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Hlinak v. Chicago Transit Authority

United States District Court, N.D. Illinois, Eastern Division

January 28, 2015

FRED HLINAK et al., Plaintiffs,


VIRGINIA M. KENDALL, District Judge.

Defendant Chicago Transit Authority moves to dismiss Fred Hlinak and Jennifer Jonke's Amended Complaint under Fed.R.Civ.P. 12(b)(6). (Dkt. No. 40). The Amended Complaint (Dkt. No. 36) contains eight counts alleging that the fare to board CTA trains at the O'Hare Airport Station is illegal under the United States Constitution, the Illinois Constitution, and the CTA's own ordinances. The CTA charges $5 to board at O'Hare and $2.25 at all other stations. Plaintiffs maintain that this price disparity unconstitutionally infringes on their right to travel under the United States Constitution, burdens interstate commerce in violation of the Dormant Commerce Clause, discriminates against interstate travelers in violation of the Equal Protection Clause, and violates similar provisions of the Illinois Constitution. Plaintiffs also seek to represent a class of travelers who paid the $5 fare at the O'Hare Station, but have not moved for class certification. The CTA moves to dismiss the Amended Complaint because it does not state a claim upon which this Court can grant relief. For the reasons stated below, the motion is granted. The Amended Complaint is dismissed.


The Court treats the following factual allegations from the Amended Complaint as true for the purposes of this motion. Yeftich v. Navistar, Inc., 722 F.3d 911, 915 (7th Cir. 2013). The Court does not accept as true legal conclusion within the Amended Complaint. See Adams v. City of Indianapolis, 742 F.3d 720, 728 (7th Cir. 2014) ("Factual allegations are accepted as true at the pleading stage, but allegations in the form of legal conclusions are insufficient to survive a Rule 12(b)(6) motion.") (internal quotation marks omitted). This section contains the factual allegations in the Amended Complaint that are relevant to Plaintiffs' claims.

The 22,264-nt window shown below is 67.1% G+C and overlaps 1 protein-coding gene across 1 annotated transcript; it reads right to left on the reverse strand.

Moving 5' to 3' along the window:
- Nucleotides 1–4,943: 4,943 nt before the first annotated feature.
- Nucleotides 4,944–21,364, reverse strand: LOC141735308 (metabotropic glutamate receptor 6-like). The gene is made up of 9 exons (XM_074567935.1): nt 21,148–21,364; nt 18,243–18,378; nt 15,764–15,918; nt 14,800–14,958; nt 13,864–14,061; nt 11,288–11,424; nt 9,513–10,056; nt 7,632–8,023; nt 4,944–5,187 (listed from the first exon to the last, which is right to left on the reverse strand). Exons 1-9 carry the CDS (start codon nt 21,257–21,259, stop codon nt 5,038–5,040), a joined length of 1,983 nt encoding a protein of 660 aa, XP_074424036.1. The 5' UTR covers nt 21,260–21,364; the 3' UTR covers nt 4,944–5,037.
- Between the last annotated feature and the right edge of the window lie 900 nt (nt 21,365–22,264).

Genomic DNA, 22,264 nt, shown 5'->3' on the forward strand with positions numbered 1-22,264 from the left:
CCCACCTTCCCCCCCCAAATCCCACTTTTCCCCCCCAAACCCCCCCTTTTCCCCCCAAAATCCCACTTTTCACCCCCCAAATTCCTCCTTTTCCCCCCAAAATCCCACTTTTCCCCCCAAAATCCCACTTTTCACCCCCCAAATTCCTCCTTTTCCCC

The CTA operates a rapid transit system in Chicago including a train line that runs to O'Hare Airport on the City's far northwest side. (Am. Compl. ¶ 8). At all stations, except the O'Hare Station, passengers must pay $2.25 to board the train. ( Id. ¶ 19). On December 18, 2012, the CTA Board issued Ordinance 012-157, which increased the fare at the O'Hare Station from $2.25 to $5. ( Id. ¶ 16). The Ordinance cited the need to balance the CTA's budget as the justification for the fare hike. ( Id. Ex. 1). The CTA characterized the $5 fare as the "Full Fare payment, including a $2.75 surcharge." ( Id. p. 21). Employees who work at O'Hare Airport property are exempt from the $2.75 surcharge and must pay only $2.25 to board the train at the O'Hare Station. ( Id. ¶ 20). The CTA train at Midway Airport on Chicago's south side charges a fare of $2.25. ( Id. ¶ 19). The cost per passenger to operate the CTA at the O'Hare Station is lower than at the Midway Airport Station. ( Id. ¶ 24).

O'Hare Airport is located on the far northwest side of Chicago. It is a large international airport that accepts flights from across the country and around the globe. ( Id. ¶¶ 25-26). Midway Airport is also located in Chicago and also accepts both domestic and international flights, though there are some international origins from which airline passengers can arrive at O'Hare Airport but not Midway. ( Id. ¶ 25).

On or about August 1, 2013, Plaintiff Jennifer Jonke, an Illinois resident, arrived at O'Hare Airport by rental car. ( Id. ¶¶ 4-5). After returning the rental car, she boarded the CTA train at the O'Hare Station and paid $5. ( Id. ¶ 6). On August 15, 2013, Plaintiff Fred Hlinak, a Nevada resident, flew from Las Vegas to Chicago and boarded the CTA train at the O'Hare Station. ( Id. ¶ 2). Hlinak paid $5 to ride the train. ( Id. ¶ 3).